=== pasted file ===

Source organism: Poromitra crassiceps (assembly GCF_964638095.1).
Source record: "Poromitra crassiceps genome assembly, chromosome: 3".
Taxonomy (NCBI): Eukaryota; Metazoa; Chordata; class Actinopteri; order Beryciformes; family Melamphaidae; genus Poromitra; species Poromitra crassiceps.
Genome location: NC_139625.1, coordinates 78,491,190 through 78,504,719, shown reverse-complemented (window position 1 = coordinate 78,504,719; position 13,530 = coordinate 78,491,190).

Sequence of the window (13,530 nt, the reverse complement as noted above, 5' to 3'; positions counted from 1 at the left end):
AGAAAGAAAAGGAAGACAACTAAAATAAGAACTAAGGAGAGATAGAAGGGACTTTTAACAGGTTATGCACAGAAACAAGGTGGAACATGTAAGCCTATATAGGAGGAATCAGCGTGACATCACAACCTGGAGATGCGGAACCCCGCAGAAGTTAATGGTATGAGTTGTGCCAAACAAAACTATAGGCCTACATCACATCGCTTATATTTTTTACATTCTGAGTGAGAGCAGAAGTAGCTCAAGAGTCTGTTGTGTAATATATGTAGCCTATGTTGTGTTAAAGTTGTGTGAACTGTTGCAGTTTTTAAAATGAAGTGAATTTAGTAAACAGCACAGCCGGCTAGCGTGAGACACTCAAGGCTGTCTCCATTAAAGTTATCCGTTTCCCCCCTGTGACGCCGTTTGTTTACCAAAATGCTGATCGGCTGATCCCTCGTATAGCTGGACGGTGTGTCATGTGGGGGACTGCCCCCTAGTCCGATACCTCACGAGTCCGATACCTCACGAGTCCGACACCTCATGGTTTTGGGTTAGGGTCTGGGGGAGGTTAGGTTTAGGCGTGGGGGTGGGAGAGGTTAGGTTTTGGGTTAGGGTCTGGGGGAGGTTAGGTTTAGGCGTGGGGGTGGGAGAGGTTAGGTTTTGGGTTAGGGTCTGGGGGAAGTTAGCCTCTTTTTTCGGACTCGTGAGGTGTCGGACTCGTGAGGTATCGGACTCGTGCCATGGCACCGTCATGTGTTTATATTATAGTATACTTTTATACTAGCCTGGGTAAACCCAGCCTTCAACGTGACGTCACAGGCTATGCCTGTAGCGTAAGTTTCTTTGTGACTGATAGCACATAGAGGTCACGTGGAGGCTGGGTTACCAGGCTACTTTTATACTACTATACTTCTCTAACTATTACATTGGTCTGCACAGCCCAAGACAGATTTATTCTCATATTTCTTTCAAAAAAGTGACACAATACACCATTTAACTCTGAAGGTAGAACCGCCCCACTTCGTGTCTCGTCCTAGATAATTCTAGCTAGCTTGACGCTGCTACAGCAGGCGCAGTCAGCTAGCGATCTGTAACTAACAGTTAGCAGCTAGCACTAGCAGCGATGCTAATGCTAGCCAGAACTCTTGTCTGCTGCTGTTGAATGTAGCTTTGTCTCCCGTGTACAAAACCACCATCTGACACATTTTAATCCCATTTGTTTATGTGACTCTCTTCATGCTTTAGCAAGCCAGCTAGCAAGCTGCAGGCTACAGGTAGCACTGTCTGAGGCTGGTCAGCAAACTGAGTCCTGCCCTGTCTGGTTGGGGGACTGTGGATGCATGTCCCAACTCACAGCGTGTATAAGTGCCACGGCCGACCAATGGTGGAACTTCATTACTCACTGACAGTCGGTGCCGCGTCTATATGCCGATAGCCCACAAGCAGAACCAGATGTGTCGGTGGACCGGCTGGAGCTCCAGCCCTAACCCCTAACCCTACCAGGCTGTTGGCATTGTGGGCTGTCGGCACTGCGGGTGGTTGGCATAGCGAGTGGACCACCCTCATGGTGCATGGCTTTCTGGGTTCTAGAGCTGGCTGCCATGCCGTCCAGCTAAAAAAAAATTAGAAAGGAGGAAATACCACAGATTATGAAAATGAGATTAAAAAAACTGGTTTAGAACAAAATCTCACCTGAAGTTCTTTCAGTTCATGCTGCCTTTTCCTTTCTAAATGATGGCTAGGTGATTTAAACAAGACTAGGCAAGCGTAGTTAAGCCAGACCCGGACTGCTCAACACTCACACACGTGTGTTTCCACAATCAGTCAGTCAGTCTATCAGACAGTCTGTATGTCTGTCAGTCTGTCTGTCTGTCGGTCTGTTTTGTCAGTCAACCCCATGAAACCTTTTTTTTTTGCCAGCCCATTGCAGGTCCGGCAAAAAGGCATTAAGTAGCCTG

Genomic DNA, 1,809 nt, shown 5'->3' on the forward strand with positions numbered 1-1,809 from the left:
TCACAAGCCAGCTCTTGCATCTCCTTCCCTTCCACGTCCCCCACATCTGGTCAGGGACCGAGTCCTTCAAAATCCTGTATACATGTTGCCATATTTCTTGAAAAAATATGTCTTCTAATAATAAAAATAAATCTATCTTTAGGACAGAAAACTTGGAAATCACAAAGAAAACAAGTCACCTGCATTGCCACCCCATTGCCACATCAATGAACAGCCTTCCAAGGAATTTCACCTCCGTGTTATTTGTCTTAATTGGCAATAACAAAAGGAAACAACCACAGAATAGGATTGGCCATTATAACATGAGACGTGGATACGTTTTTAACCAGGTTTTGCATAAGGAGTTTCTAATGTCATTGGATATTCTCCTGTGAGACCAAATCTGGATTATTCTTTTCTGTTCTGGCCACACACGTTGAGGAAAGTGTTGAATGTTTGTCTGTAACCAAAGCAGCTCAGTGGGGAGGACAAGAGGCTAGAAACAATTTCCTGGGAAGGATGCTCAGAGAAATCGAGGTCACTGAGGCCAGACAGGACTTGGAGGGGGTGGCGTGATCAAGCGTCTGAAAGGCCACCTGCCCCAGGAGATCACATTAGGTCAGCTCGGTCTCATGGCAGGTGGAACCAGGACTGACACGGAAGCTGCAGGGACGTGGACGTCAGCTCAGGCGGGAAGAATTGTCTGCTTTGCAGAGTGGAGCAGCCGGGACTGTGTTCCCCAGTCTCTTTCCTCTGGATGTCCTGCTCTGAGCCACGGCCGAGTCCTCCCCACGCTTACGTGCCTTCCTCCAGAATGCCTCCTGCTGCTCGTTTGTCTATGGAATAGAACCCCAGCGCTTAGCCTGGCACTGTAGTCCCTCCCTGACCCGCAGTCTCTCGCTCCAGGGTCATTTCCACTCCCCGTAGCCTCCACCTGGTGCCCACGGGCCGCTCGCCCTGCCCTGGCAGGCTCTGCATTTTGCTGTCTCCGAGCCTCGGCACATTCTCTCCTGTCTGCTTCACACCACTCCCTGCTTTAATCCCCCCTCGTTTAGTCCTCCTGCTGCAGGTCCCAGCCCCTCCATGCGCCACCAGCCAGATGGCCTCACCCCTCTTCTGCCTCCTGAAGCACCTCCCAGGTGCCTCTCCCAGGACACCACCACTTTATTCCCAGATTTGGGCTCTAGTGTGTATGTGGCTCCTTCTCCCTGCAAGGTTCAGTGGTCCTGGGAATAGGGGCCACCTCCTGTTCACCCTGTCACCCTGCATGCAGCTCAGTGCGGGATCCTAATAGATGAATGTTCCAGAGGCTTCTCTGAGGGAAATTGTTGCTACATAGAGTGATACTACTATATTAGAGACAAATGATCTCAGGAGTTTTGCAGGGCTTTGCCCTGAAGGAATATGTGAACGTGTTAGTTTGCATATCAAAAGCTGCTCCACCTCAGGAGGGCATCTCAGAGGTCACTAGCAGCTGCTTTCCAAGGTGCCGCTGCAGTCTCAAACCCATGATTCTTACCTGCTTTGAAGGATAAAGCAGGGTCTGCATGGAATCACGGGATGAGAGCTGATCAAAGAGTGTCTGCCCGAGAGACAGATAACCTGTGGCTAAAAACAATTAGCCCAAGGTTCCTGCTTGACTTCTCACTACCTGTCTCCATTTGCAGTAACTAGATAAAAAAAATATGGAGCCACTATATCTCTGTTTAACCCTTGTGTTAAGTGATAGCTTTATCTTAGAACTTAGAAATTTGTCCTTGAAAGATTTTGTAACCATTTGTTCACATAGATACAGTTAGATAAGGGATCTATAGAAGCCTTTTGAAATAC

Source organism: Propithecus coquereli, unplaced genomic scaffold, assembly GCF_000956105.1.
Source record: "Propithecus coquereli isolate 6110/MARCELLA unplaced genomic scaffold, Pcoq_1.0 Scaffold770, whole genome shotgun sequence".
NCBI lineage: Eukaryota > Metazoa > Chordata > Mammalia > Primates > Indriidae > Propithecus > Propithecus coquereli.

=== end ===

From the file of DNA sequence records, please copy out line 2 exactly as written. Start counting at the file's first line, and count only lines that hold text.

Source record: "Poromitra crassiceps genome assembly, chromosome: 3".